Lawmakers have spent the last six years touting Florida’s spot in the annual ranking of state education systems.
That is likely to end in 2015.
Florida came in 28th in the latest round of rankings, released Thursday by the national magazine Education Week.
The Sunshine State had been in the top 11 since 2009. It was ranked sixth-best in 2013.
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Education Week changed its formula for ranking state education systems last year, shifting its focus from public policy to student outcomes. No rankings were published in 2014.
Under the revised criteria, Florida posted above-average scores for student achievement. The state earned points for high Advanced Placement scores, as well as successful efforts to shrink the achievement gap between poor students and their more affluent peers.
But Florida continued to lag most other states in education funding, according to the magazine. Education Week calculated Florida’s spending to be $9,120 per student — $2,615 less than the national average of $11,735.
State Education Commissioner Pam Stewart’s office noted that the budget data used in the rankings is from 2012, and doesn’t reflect spending increases approved in Florida in 2013 and 2014.
She called overall news “evidence that the state’s focus on student achievement is working and Florida has a good return on its investment in education.”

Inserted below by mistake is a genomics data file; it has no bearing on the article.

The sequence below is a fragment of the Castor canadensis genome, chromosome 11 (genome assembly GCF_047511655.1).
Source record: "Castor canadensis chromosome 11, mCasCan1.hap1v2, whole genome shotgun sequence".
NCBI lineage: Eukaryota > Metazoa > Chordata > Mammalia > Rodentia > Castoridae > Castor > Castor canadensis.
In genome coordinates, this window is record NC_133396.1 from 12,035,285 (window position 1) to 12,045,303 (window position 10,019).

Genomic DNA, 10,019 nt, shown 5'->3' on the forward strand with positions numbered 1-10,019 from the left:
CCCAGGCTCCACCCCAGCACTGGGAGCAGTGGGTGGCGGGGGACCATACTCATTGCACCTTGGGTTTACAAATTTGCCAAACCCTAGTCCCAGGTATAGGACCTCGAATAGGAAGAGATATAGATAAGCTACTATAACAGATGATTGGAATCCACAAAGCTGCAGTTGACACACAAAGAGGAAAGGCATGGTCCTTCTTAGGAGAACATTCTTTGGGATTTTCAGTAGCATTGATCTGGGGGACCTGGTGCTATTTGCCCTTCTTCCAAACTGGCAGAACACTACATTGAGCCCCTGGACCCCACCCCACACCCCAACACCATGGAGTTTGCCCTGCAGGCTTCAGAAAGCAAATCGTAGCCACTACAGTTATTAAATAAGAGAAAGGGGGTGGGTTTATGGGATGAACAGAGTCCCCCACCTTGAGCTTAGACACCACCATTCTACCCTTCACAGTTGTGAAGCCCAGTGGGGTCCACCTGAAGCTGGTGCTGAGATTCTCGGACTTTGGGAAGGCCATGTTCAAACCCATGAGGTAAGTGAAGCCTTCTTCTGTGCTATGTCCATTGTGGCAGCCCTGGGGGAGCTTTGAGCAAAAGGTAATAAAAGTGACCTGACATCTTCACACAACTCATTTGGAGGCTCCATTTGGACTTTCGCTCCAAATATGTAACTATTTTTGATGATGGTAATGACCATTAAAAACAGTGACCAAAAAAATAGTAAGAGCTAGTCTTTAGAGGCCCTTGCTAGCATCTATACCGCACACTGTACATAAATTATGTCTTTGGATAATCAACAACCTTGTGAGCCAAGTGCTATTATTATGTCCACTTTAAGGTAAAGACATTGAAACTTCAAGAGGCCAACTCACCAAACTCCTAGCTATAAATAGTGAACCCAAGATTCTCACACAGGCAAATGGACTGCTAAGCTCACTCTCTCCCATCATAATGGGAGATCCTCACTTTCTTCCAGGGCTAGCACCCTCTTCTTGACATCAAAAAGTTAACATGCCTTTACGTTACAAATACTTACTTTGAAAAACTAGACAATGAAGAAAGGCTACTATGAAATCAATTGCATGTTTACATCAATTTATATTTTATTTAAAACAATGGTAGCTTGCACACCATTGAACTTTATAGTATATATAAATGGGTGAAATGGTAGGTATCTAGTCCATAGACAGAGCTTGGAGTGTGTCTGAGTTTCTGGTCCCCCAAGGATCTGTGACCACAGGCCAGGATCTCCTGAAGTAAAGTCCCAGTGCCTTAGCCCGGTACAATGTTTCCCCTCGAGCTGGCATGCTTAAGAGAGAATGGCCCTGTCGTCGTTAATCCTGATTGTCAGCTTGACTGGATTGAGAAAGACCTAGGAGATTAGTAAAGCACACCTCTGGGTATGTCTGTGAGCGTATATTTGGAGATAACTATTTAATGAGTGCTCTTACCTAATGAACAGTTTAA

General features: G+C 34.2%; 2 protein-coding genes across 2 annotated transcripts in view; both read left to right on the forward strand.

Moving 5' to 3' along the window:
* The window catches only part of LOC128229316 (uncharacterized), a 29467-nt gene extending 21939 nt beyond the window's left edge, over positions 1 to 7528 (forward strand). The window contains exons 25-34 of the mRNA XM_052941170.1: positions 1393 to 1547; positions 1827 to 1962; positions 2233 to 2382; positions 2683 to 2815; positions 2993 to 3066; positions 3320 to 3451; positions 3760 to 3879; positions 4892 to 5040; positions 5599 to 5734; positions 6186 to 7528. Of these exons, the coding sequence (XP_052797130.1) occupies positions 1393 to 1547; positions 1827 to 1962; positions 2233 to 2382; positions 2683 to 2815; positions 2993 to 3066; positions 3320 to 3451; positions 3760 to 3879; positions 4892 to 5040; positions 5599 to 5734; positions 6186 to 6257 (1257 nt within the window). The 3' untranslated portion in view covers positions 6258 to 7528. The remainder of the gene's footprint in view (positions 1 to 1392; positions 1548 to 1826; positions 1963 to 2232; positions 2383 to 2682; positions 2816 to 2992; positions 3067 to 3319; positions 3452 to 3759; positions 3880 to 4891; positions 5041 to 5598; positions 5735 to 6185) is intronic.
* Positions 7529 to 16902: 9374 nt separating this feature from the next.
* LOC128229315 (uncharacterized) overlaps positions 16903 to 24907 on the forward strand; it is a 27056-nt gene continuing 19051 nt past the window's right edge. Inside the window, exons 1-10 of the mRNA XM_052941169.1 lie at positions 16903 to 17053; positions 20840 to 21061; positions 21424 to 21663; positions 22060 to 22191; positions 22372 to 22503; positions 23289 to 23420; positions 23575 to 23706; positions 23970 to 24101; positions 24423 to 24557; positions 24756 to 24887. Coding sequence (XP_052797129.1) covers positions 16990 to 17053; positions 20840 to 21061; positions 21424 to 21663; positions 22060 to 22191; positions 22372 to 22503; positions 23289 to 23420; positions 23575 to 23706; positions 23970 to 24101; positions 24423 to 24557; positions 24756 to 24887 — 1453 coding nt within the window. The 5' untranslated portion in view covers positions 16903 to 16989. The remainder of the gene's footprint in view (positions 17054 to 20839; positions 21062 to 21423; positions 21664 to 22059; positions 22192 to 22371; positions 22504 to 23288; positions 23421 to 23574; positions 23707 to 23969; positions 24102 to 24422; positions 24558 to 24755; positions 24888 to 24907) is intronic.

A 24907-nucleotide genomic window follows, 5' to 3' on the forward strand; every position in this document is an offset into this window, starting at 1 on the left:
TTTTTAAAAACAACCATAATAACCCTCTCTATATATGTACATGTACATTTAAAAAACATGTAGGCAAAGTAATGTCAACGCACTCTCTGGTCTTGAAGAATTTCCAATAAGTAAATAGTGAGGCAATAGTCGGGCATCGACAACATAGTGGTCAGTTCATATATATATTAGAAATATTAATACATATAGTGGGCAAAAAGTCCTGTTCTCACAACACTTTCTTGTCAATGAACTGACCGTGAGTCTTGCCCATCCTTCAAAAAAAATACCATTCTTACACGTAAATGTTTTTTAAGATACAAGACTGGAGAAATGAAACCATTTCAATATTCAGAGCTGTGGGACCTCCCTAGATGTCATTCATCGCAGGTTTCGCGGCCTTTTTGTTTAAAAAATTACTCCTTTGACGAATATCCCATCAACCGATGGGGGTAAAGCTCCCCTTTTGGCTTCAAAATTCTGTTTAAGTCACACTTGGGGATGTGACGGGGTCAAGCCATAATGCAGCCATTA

But her words did little to quiet critics, who contend Florida spends too little on its public schools.
“You get what you pay for,” said former state Sen. Dan Gelber, D-Miami Beach. “So long as the governor and Legislature continue to underfund schools they will be left declaring success rather than achieving it.”
Florida Education Association Vice President Joanne McCall said she believed the new ranking was more accurate than rankings from previous years.
“Maybe this report will show the Legislature and the governor that they should have a dialogue with those of us who actually reach students on a daily basis to decide what works,” she said.
Contact Kathleen McGrory at kmcgrory@MiamiHerald.com.